I think the mentality has changed in a degree.. We have WFD.. but NOT WBG.. (World's Best Groove)..

I realize this is young player.. and he could grow up to groove like Jeff Porcaro.. but the point is.. he probably won't. As he has logged SO MANY hours learning to play fast.. that playing a simple beat.. but more than that.. truly loving each note.. nudging it to the perfect spot within the groove isn't a priority.
Mel Lewis, Earl Palmer, Levon Helm and so many more like them.. have said so much with so little. For the record.. I am NOT siding on the groove side of things.. but I will state without apology, that if it doesn't groove.. then it isn't worth playing.

Great topic.
Old 24th January 2009 | Show parent
  #4
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I would go for a GROOVE drummer rather than a TECHNIQUE drummer. Groove drummers know their technique. Technique drummers that don't have groove can't have groove no matter how they try. :D
Old 24th January 2009 | Show parent
  #5
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🎧 10 years
The key for me is asking myself the question " what would i like to excel at"? and since i want to gig and play with other people i will always want to improve my groove....i truly believe that anyone can bust out chops if they spend enough years in the practice room but developing a groove takes practice and playing and listening to lots of different music/drummers which is actually alot more work and alot harder to achieve..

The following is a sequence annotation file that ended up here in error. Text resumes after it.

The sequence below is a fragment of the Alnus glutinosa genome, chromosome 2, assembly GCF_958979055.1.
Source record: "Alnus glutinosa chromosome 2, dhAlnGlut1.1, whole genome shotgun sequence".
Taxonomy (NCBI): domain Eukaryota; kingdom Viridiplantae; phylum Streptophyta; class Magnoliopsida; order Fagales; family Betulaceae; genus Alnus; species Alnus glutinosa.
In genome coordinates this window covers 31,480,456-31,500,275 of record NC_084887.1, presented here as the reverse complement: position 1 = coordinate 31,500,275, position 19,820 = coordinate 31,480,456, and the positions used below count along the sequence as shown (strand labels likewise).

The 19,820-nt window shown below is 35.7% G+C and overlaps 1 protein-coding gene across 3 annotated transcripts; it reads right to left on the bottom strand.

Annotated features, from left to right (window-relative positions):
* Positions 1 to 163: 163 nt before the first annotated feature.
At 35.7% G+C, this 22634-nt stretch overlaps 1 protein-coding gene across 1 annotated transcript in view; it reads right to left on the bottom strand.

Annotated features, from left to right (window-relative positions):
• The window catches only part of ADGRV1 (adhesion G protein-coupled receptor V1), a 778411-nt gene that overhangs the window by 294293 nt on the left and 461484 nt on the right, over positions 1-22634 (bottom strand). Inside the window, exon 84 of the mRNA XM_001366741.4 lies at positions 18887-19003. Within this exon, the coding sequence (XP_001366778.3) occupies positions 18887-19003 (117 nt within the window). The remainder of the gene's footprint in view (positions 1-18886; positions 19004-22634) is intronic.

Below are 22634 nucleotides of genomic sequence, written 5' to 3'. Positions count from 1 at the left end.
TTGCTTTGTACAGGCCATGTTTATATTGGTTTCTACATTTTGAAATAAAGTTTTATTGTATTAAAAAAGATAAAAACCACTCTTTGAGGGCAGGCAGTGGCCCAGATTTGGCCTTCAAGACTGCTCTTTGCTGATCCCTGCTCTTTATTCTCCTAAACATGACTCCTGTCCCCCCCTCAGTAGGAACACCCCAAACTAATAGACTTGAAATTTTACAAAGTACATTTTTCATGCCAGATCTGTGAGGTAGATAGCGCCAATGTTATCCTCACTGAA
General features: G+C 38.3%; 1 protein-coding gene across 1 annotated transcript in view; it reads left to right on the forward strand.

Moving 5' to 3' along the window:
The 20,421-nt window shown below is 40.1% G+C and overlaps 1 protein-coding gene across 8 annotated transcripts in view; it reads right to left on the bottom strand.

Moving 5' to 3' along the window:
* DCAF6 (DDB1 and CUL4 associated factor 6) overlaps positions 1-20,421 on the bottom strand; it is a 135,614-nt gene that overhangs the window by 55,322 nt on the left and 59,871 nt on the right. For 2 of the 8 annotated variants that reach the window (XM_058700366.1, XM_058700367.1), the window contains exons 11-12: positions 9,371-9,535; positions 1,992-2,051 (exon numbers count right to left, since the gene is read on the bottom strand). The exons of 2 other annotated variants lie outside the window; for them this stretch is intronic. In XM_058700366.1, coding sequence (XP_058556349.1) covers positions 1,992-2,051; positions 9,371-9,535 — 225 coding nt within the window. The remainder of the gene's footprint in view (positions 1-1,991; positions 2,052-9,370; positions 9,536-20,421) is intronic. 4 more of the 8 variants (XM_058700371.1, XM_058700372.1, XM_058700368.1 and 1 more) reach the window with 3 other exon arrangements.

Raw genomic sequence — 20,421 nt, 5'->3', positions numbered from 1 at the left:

BTW the worlds fastest drummer is a lame lame attempt to turn drumming into a sport....it sucks and anyone who is into it should have hot tar poured into their ears..
Old 24th January 2009 | Show parent
  #6
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🎧 15 years
Quote:
Originally Posted by usefullidiot ➑️
BTW the worlds fastest drummer is a lame lame attempt to turn drumming into a sport....it sucks and anyone who is into it should have hot tar poured into their ears..
having hot tar poured into their ears would make absolutely no difference in their endeavors.
Old 25th January 2009 | Show parent
  #7
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🎧 15 years
They aren't mutually exclusive, but if you could only have one, or had to have more of one over the other.....